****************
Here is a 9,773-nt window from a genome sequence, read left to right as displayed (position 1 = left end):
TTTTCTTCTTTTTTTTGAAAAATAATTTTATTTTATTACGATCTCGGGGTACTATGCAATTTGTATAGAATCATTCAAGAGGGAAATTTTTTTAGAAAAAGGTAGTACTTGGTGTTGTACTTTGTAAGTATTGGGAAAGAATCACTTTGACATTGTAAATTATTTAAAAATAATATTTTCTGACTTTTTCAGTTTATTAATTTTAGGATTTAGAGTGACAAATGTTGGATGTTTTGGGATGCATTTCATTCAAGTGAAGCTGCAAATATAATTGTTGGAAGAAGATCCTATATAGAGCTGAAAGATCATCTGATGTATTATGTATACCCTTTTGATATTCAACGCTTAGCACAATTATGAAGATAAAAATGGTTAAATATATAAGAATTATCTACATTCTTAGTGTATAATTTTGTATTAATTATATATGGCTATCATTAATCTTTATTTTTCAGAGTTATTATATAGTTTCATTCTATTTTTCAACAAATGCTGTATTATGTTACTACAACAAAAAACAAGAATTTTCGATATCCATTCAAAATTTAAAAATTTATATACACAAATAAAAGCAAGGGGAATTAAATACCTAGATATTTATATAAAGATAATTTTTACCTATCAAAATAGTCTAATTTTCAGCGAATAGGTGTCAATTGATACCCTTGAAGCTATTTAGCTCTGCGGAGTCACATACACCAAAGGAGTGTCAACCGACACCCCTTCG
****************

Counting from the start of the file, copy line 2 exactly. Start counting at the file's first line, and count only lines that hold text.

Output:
TTTTCTTCTTTTTTTTGAAAAATAATTTTATTTTATTACGATCTCGGGGTACTATGCAATTTGTATAGAATCATTCAAGAGGGAAATTTTTTTAGAAAAAGGTAGTACTTGGTGTTGTACTTTGTAAGTATTGGGAAAGAATCACTTTGACATTGTAAATTATTTAAAAATAATATTTTCTGACTTTTTCAGTTTATTAATTTTAGGATTTAGAGTGACAAATGTTGGATGTTTTGGGATGCATTTCATTCAAGTGAAGCTGCAAATATAATTGTTGGAAGAAGATCCTATATAGAGCTGAAAGATCATCTGATGTATTATGTATACCCTTTTGATATTCAACGCTTAGCACAATTATGAAGATAAAAATGGTTAAATATATAAGAATTATCTACATTCTTAGTGTATAATTTTGTATTAATTATATATGGCTATCATTAATCTTTATTTTTCAGAGTTATTATATAGTTTCATTCTATTTTTCAACAAATGCTGTATTATGTTACTACAACAAAAAACAAGAATTTTCGATATCCATTCAAAATTTAAAAATTTATATACACAAATAAAAGCAAGGGGAATTAAATACCTAGATATTTATATAAAGATAATTTTTACCTATCAAAATAGTCTAATTTTCAGCGAATAGGTGTCAATTGATACCCTTGAAGCTATTTAGCTCTGCGGAGTCACATACACCAAAGGAGTGTCAACCGACACCCCTTCG